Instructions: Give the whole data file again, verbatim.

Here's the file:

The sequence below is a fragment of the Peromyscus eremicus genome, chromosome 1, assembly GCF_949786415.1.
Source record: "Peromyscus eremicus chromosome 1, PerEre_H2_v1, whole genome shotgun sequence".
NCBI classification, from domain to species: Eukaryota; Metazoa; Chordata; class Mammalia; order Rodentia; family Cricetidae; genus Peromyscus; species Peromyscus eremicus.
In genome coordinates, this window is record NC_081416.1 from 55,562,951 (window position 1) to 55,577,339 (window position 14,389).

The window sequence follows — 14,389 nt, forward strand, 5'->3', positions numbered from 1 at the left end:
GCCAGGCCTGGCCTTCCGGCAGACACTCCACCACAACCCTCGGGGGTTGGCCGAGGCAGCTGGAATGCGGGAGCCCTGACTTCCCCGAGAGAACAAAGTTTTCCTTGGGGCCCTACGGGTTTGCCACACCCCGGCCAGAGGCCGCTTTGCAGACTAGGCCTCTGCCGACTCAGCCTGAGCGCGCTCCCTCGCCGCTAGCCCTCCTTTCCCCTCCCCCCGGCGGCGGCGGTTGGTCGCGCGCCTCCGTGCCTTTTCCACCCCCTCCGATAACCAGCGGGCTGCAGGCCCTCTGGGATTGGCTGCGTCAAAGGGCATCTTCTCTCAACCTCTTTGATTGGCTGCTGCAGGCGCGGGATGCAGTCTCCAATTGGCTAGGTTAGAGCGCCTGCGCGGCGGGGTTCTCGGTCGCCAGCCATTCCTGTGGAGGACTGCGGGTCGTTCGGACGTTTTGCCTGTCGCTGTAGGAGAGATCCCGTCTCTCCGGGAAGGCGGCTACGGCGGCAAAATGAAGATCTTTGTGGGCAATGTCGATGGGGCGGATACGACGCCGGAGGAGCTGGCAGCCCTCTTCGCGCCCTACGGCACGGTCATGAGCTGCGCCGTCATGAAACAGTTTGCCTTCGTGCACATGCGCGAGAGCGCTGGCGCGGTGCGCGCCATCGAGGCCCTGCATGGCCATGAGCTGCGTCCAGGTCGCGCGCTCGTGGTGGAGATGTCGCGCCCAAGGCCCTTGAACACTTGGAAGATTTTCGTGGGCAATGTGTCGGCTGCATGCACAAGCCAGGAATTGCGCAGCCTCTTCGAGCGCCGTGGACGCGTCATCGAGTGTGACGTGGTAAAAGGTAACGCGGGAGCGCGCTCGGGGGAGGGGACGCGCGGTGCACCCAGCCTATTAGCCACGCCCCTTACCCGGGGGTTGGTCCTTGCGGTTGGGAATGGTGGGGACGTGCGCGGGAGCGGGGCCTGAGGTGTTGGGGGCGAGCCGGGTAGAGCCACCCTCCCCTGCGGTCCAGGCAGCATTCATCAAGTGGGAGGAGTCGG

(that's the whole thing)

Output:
The sequence below is a fragment of the Peromyscus eremicus genome, chromosome 1, assembly GCF_949786415.1.
Source record: "Peromyscus eremicus chromosome 1, PerEre_H2_v1, whole genome shotgun sequence".
NCBI classification, from domain to species: Eukaryota; Metazoa; Chordata; class Mammalia; order Rodentia; family Cricetidae; genus Peromyscus; species Peromyscus eremicus.
In genome coordinates, this window is record NC_081416.1 from 55,562,951 (window position 1) to 55,577,339 (window position 14,389).

The window sequence follows — 14,389 nt, forward strand, 5'->3', positions numbered from 1 at the left end:
GCCAGGCCTGGCCTTCCGGCAGACACTCCACCACAACCCTCGGGGGTTGGCCGAGGCAGCTGGAATGCGGGAGCCCTGACTTCCCCGAGAGAACAAAGTTTTCCTTGGGGCCCTACGGGTTTGCCACACCCCGGCCAGAGGCCGCTTTGCAGACTAGGCCTCTGCCGACTCAGCCTGAGCGCGCTCCCTCGCCGCTAGCCCTCCTTTCCCCTCCCCCCGGCGGCGGCGGTTGGTCGCGCGCCTCCGTGCCTTTTCCACCCCCTCCGATAACCAGCGGGCTGCAGGCCCTCTGGGATTGGCTGCGTCAAAGGGCATCTTCTCTCAACCTCTTTGATTGGCTGCTGCAGGCGCGGGATGCAGTCTCCAATTGGCTAGGTTAGAGCGCCTGCGCGGCGGGGTTCTCGGTCGCCAGCCATTCCTGTGGAGGACTGCGGGTCGTTCGGACGTTTTGCCTGTCGCTGTAGGAGAGATCCCGTCTCTCCGGGAAGGCGGCTACGGCGGCAAAATGAAGATCTTTGTGGGCAATGTCGATGGGGCGGATACGACGCCGGAGGAGCTGGCAGCCCTCTTCGCGCCCTACGGCACGGTCATGAGCTGCGCCGTCATGAAACAGTTTGCCTTCGTGCACATGCGCGAGAGCGCTGGCGCGGTGCGCGCCATCGAGGCCCTGCATGGCCATGAGCTGCGTCCAGGTCGCGCGCTCGTGGTGGAGATGTCGCGCCCAAGGCCCTTGAACACTTGGAAGATTTTCGTGGGCAATGTGTCGGCTGCATGCACAAGCCAGGAATTGCGCAGCCTCTTCGAGCGCCGTGGACGCGTCATCGAGTGTGACGTGGTAAAAGGTAACGCGGGAGCGCGCTCGGGGGAGGGGACGCGCGGTGCACCCAGCCTATTAGCCACGCCCCTTACCCGGGGGTTGGTCCTTGCGGTTGGGAATGGTGGGGACGTGCGCGGGAGCGGGGCCTGAGGTGTTGGGGGCGAGCCGGGTAGAGCCACCCTCCCCTGCGGTCCAGGCAGCATTCATCAAGTGGGAGGAGTCGG